Ruth’s Chris. Shake Shack. Pie Five. Those are just a few of the major chains that took millions of dollars in federal stimulus money meant to help small businesses through the coronavirus. Meanwhile, Lakewood Heights neighbor Shawn Corley can’t get the measly $175,000 he asked for from the Paycheck Protection Program. The $349 billion forgivable loan program has run out. Corley was counting on that money to keep his actual small business, Brandsmith, afloat. The creative marketing agency has been in business seven years and employees six people full time. Now, Corley is in the process of transitioning some of his full-time employees into 1099 contract workers. All he can do is wait for a second round of funding to become available and hope that his bank doesn’t unfairly shuffle large-business applications to the front of the queue. “Banks are going to make more money off those big loans, so come to find out, they put large companies in the front of the line, and small businesses were put in the back,” Corley said. “My application has been sitting there for a month and hasn’t even been submitted to the Small Business Administration.” We talked with Corley about applying for federal funding to cope with the economic fallout of the coronavirus.
How is your business?
We’ve lost clients. A lot of the business we work on is entrepreneurial startups. They’ve shut down. We’ve had a couple retainer clients who haven’t been able to pay us. We had some savings for the company that we used to say afloat. We are trying to hold out as long as possible. My employees are not just my employees. They’re friends. The last thing I want to do is let people go at the worst possible time to be let go. If funding comes through then we’ll be able to sustain them for the two and a half months that it covers. That will hopefully give us a chance for clients to pay us and have some of them get new business.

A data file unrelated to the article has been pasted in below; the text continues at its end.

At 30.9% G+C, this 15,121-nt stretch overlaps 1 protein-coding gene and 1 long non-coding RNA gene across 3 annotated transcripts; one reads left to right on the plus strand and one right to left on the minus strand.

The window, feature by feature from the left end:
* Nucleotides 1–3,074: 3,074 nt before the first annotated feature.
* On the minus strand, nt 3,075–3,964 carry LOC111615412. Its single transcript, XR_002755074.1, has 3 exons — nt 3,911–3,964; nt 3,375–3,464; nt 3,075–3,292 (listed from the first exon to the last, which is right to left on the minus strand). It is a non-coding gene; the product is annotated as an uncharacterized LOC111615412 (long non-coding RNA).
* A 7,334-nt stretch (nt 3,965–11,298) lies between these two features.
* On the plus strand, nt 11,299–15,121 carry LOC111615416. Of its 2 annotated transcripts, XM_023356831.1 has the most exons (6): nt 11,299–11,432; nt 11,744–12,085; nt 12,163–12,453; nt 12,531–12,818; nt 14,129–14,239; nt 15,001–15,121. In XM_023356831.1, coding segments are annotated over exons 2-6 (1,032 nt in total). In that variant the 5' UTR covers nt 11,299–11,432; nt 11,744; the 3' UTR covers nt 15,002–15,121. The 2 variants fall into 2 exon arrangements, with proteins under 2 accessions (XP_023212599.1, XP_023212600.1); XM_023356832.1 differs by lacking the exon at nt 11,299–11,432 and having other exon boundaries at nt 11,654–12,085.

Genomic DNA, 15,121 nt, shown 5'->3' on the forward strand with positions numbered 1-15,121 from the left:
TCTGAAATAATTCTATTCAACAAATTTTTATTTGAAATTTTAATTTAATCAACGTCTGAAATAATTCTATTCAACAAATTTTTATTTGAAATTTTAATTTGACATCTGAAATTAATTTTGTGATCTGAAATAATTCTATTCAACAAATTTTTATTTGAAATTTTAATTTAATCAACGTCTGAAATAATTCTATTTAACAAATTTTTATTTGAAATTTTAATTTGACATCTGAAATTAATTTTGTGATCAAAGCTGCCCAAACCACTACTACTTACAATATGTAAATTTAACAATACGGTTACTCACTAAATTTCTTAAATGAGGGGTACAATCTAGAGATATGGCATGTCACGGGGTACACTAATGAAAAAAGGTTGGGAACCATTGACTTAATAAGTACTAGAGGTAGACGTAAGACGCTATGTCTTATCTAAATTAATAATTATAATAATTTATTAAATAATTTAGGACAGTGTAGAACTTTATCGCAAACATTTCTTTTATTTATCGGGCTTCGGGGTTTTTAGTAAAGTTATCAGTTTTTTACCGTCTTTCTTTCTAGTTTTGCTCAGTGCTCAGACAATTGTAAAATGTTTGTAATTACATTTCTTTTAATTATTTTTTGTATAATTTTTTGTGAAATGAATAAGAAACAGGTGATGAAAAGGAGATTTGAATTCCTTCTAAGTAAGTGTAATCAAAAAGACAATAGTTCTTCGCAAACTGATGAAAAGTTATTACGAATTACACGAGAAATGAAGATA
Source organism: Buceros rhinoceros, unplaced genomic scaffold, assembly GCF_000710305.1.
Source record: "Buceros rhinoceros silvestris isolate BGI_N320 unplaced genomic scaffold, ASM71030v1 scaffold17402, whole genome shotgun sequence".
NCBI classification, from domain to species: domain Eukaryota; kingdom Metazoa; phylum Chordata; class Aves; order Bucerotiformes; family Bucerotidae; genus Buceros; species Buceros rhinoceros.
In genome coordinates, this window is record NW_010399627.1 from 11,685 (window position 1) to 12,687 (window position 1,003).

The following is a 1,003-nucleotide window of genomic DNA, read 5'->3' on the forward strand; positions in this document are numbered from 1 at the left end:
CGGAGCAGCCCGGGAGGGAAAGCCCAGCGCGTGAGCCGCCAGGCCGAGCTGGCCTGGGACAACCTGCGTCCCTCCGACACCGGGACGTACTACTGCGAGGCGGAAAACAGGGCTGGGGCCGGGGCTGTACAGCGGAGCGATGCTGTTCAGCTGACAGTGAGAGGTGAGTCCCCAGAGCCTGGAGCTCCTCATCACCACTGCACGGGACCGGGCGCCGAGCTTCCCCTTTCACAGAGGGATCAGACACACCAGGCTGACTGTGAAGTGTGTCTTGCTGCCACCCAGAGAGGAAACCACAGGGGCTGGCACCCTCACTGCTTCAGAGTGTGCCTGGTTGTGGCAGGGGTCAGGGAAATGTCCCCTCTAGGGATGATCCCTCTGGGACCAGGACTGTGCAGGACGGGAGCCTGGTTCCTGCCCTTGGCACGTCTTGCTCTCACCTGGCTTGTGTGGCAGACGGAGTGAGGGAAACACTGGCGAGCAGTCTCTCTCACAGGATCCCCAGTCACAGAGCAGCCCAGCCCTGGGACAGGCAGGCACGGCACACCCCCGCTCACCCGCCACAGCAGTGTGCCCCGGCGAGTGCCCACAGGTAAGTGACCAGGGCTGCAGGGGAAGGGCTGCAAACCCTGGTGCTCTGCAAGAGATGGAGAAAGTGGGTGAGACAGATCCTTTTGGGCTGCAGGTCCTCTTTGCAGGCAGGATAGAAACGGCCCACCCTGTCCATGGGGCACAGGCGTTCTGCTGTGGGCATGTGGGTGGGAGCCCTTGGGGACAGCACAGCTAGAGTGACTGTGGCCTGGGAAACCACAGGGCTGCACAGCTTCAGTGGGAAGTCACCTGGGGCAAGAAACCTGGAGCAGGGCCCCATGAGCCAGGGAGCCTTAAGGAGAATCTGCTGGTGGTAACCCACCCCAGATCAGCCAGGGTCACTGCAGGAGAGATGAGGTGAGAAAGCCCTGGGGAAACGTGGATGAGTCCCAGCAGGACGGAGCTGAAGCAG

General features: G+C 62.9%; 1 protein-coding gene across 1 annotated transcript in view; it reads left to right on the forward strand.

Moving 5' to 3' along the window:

How have you felt during this application process?
It was a roller coaster of emotions. We didn’t know what we were going to do, and then there was this lifeline. We were counting on that. I thought we were in the first wave, and there was no chance we weren’t in. I was sleeping better. When I found out the fund ran out of money, I felt for the people who didn’t get their [application] in on time. To find out mine didn’t get submitted, that was heartbreaking.
What’s been most frustrating?
The thing I’m ticked off about is that a lot of companies manipulated the system. Shake Shack is a huge company, but it entered as if its individual stores had less than 500 employees. I get that everybody needs help, but it wasn’t meant for big corporations with multimillion-dollar CEOs.
Has the problem been fixed?
I heard this morning that the loopholes likely haven’t changed in the second round. Shame on the people who did it the first time. If you do it in the second round, that’s even worse. I have no idea who’s in charge of closing these loopholes. There’s nowhere to get answers. There’s no accountability. There has to be oversight. I want justice.
What’s next for your business?
The loan becomes a grant if you use it to pay for payroll, but we’ve used up our reserves waiting for this. If business doesn’t get better, then I’ve just added a huge loan to my business that I have to pay back.
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